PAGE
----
Scheme 1
Synthesis route leading to meso-structured SiCN ceramics: (1) Structuring: PS60 dispersion in silazane-toluene mixture; pre-crosslinking at 110 °C; removal of solvent, and crosslinking at 110 °C leading to structured green bodies; (2) ...

2.2. Characterization of the PS60 Template

The hydrodynamic radius of the PS particles was calculated by contin analysis (Figure 1A). A narrow particle distribution in the range from 23.7 to 36 nm was achieved. The peak maxima is at 28.6 nm which means an average diameter of 57.2 nm for the PS particles (PS60). Furthermore, a monodisperse behavior is verified.

Figure 1
Particle size distribution calculated by contin analysis (A); Scanning electron microscopy (SEM) image with particle size distribution (nm) (B); and thermal gravimetric analysis (TGA) analysis under nitrogen atmosphere (C) of the PS60 template.

Particle size and shape of the PS60 template were observed by SEM. The particle size distribution was determined based on the scanning electron microscopy (SEM) image (Figure 1B). An average particle size of 62.8 nm was calculated by Gaussian fit. Moreover, a narrow monodisperse distribution of spherical particles was obtained, which is in agreement with the results of the PCS measurement.

By choice of the initiator and the surfactant the PS particles were generated with a positive partial charge, which was confirmed by zeta potential measurements. The PS60 template exhibits a zeta potential of 47 mV. Compared to PS particles with negative partial charges, the stabilization of a homogeneous dispersion in nonpolar solvents like toluene is possible enabling the performed one-pot synthesis.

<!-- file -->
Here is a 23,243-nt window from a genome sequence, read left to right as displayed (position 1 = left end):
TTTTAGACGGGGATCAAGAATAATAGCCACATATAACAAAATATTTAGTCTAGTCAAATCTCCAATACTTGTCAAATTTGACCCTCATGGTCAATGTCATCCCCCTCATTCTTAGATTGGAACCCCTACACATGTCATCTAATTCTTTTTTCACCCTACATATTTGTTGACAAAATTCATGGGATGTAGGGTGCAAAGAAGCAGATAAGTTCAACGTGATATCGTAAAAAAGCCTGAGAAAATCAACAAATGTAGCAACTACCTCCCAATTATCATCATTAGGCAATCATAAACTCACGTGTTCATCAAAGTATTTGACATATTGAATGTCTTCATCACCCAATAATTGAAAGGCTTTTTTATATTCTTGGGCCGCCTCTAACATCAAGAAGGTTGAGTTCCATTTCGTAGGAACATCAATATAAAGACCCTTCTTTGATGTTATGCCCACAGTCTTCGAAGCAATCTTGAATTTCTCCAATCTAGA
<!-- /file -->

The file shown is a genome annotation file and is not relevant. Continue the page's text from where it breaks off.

The decomposition temperature of the PS60 template was investigated by TGA under nitrogen atmosphere. The major mass loss occurs between 380 and 445 °C. The PS60 template is totally decomposed at a temperature of 470 °C (Figure 1C). It was important to investigate the decomposition behavior of the template in order to adjust the pyrolysis temperature (0.5 °C·min−1 between 400 and 500 °C). Thus, the entire elimination of the PS template and the generation of maximum pore density was ensured.

2.3. Characterization of the PS60SiCN Ceramics

The PS60SiCN compounds were pyrolyzed at 900, 1000, and 1100 °C to investigate the temperature dependent stability of the pores. Porous ceramic produced at low temperatures (900 °C) may also be useful for battery applications [31,32]. The SEM-images identify a honeycomb surface structure with small mesopores for the ceramics PS60SiCN900 (Figure 2A,B) and PS60SiCN1000 (Figure 2C,D). According to Kim and coworkers [29] a shrinking process of the PS particles takes place during the pyrolysis of the green body. The total collapse of the surface pores is observed at a pyrolysis temperature of 1100 °C (Figure 2E,F).

Figure 2
SEM-images of PS50SiCN900 (A,B); of PS50SiCN1000 (C,D); and of PS50SiCN1100 (E,F).

TEM-images illustrate the correlation of the pore density and the pyrolysis temperature. Increasing temperatures result in the reduction of the pore density (Figure 3A–F), which confirms the results of the SEM measurements.

Figure 3
Transmission electron microscopy (TEM)-images of (A,B); of PS50SiCN1000 (C,D); and of PS50SiCN1100 (E,F).